Lunch Links: Trump Takes Hits from Clinton (Release Tax Returns) and Forbes (Troublesome Pass-Through Rate Reduction); NCSL Calls on Congress for Marijuana Reforms
August 11, 2016
Today is August 11, which is #PresidentialJokeDay on Twitter. Worst one I saw: “Which rock group has four guys who don’t sing?” Mount Rushmore.
Here are some interesting links I came across:
Clinton to Attack Trump Tax Plan in Speech: The Democratic presidential nominee will say the Republican nominee’s plan hurts average Americans, and call for him to release his tax returns. (The New York Times / Politico)
Forbes on Trump’s Problematic Pass-Through Rate Reduction: Janet Novack walks through why narrowing the tax base with a rate reduction for pass-through businesses like LLCs and LLPs will motivate everyone to become independent contractors for tax purposes. (Forbes)
Replacing India’s Indirect Taxes: My colleague Emily Potosky explains what’s changing about India’s tax system following approval of a major reform package. (Tax Foundation)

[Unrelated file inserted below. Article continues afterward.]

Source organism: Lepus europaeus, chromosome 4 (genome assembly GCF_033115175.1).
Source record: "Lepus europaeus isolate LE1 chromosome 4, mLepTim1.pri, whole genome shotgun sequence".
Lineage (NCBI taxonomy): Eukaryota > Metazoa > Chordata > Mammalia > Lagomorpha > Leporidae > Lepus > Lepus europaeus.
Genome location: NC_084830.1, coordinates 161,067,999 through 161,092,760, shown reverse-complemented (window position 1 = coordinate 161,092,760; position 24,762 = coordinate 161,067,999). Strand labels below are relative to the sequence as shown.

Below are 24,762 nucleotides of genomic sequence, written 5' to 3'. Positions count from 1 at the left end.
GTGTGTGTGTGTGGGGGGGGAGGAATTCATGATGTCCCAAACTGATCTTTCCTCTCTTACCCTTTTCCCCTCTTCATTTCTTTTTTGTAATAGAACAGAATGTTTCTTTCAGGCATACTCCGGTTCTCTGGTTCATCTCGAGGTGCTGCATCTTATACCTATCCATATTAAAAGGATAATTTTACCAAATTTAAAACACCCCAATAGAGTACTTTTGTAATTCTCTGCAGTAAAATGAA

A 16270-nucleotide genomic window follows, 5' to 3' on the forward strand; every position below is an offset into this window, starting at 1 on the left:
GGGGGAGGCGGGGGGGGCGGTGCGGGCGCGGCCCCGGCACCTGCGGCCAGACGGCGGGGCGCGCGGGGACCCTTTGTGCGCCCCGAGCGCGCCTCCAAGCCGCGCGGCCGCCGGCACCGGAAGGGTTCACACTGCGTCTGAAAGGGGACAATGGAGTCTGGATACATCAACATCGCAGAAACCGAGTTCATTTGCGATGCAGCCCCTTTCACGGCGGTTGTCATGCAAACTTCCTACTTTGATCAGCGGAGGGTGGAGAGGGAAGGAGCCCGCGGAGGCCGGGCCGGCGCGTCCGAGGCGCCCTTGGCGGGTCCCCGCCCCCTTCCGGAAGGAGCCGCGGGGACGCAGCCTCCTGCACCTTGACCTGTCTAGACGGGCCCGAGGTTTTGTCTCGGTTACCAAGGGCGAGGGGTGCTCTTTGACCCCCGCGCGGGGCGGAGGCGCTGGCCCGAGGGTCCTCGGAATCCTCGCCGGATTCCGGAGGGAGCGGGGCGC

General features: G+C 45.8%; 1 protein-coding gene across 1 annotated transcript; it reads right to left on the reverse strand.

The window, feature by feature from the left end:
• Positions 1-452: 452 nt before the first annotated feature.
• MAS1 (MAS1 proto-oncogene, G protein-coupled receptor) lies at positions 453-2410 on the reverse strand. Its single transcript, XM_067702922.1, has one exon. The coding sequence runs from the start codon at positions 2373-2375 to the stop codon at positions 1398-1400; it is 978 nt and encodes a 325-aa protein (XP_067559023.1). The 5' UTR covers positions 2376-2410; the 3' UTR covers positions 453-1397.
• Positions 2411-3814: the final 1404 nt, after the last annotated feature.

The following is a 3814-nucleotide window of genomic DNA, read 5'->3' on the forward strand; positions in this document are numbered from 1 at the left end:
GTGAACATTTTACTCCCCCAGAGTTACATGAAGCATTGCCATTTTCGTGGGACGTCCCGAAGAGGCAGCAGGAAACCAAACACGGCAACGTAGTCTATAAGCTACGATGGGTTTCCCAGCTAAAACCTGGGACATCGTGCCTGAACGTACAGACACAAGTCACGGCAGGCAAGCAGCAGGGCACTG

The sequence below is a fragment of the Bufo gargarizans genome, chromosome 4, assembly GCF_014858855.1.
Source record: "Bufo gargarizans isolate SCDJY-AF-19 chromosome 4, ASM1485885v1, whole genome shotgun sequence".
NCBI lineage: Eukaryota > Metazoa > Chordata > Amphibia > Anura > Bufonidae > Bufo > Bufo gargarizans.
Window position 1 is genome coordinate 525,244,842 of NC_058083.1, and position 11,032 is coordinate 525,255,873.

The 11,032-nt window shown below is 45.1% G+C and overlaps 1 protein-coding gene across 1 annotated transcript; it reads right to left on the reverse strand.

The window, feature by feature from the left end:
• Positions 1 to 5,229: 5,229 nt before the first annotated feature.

Indonesia President Wants to Cut Corporate Tax Rate: It’s currently 25 percent and President Joko Widodo wants to drop it to 20 percent. Neighboring Singapore is 17 percent. (The Wall Street Journal)
NCSL Adopts Resolutions on Marijuana, Internet Sales Tax, Gambling: The National Conference of State Legislatures, meeting in Chicago this week, adopted a number of tax-related resolutions yesterday. Most surprising was a resolution calling on Congress to deschedule marijuana (it’s currently Schedule I on the Controlled Substances Act, the most stringent schedule) and allow banking for marijuana businesses in states that have legalized it. The conference also endorsed the proposed federal Remote Transactions Parity Act and Digital Goods and Services Tax Fairness Act. Also, NCSL asked the feds to leave banning or legalizing games of chance and skill up to the states. (Twitter)
State by State in 2016: Four reporters from State Tax Notes summarize what states did (and didn’t do) on taxes this year. Key trends are new Internet sales tax nexus laws; new incentives in Nevada and Delaware but countervailing efforts to rein in incentives and evaluate them better; tax reductions in North Carolina, Indiana, Tennessee, New York, and Florida; the upcoming Oregon ballot initiatives; tax increases and negative effects in Connecticut; and ongoing debates in Illinois, Pennsylvania, Louisiana, and Kansas. (State Tax Notes)
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